NYTimes.com Article: A Prescription Plan Hailed as a Model Is a Budget Casualty
Wed, 5 Mar 2003 21:37:40 -0800
> From: geege [mailto:email@example.com]
> GG: the "data" is inadequate to the task, which is the conclusion
> from it.
It was quite a bit more data than your original article included. You
felt that was adequate to the task.
> Why, exactly, is it not insightful to note that vastly increasing
> spending (like Oregon) is likely to get you in lots of trouble some
> GG: because it's half-assed analysis? the trouble starts at the
The state of Washington and the state of Oregon don't share the same
Federal Government? And if they do, why is such a drastic difference in
increased spending not noteworthy?
> States that didn't go as hog wild on spending as Oregon aren't in the
> same fix.
> GG: OH REALLY.
Spending per person fell in some of the states over the same period.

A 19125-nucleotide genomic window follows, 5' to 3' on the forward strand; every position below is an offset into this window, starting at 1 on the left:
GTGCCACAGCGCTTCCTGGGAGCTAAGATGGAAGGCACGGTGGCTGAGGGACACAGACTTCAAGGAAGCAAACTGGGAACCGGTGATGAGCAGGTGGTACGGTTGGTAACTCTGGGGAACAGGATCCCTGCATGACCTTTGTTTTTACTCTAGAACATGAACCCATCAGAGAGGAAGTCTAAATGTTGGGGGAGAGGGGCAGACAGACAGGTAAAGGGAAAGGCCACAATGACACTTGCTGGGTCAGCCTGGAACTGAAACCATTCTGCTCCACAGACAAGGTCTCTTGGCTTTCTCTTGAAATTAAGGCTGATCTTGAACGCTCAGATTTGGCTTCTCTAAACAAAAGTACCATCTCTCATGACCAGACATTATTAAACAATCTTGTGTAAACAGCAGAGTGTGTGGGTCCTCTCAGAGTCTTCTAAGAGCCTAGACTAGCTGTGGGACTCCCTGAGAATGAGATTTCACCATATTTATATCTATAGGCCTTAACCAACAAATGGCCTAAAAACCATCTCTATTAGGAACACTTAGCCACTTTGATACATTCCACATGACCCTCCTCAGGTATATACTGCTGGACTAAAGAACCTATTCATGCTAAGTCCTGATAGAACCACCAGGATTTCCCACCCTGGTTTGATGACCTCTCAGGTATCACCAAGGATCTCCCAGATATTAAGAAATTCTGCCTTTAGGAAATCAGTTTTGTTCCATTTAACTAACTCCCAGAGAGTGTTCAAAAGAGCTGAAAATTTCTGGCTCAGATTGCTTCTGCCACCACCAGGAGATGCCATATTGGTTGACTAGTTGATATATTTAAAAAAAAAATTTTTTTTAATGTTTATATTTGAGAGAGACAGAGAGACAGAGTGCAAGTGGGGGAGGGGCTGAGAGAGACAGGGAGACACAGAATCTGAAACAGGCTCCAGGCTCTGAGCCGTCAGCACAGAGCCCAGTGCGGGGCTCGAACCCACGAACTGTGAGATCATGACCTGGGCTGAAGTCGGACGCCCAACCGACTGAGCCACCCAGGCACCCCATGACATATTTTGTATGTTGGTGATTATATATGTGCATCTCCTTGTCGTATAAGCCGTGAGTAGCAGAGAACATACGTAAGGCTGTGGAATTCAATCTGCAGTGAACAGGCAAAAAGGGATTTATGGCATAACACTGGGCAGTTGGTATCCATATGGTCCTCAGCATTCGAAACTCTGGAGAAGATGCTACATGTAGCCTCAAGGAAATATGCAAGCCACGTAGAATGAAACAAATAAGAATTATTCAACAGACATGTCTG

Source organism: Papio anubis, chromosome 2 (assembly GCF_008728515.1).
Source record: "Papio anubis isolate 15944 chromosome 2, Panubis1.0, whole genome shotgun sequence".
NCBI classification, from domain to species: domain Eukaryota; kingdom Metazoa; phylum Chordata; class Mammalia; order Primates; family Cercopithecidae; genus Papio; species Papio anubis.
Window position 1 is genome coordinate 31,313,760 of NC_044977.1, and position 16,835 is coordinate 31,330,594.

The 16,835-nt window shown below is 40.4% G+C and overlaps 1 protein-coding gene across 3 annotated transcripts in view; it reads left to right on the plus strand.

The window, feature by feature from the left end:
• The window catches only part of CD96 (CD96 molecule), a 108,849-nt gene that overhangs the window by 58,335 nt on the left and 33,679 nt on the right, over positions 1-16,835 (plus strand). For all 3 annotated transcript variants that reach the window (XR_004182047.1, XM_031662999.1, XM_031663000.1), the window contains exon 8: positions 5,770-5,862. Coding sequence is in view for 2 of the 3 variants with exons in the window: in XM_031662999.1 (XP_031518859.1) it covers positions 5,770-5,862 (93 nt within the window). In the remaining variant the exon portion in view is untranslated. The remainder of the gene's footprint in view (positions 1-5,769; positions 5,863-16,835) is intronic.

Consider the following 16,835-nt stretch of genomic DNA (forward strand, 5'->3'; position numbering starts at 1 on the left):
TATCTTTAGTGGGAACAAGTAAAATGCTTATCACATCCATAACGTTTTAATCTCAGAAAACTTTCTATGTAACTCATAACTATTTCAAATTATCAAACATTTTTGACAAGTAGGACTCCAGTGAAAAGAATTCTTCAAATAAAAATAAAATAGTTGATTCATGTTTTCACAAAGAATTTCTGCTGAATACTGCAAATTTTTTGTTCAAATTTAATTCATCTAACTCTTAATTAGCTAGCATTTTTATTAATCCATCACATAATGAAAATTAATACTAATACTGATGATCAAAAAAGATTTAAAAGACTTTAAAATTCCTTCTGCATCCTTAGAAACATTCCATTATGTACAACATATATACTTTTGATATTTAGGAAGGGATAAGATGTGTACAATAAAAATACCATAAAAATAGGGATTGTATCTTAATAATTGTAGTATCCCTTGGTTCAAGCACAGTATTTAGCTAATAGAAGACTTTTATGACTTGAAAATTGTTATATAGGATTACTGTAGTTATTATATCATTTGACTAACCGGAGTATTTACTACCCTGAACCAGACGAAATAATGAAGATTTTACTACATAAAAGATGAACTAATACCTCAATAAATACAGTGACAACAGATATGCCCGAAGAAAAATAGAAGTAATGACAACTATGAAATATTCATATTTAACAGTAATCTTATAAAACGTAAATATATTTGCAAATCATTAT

> GG: specifically what initiatives?
> what system is in place to evaluate success, long-term, wrt client
> outcomes - you know,
I don't think anyone has a system like that. Either high expenditure
programs or low.
> Don't you think the slower rate of spending growth might have
> to do with things?
> GG: OF COURSE IT DOES.
I thought you were denying it.
> > ... these are the same folks who shrug off a ballooning national
> > deficit (mantra of explanation: 9/11, burst
> > bubble, "slow" recovery, war imperative)
> You have CATO confused with someone else. Or perhaps you don't know
> what Cato thinks on those things.
> GG: The deficit isn't yet indefensible to cato.
CATO opposes the war. Some of their research articles favored using the
projected budget surpluses to privatize social security rather than for
They usually list a lot of spending they would cut out. Ethanol
subsidies usually top the list, followed by much of the rest of the Farm
> Why do social problems have a propensity to increase?
> GG: under the referenced circumstances - read to the end of the
If social problems increase due to recession that doesn't explain the
explosion in how much they cost before the recession.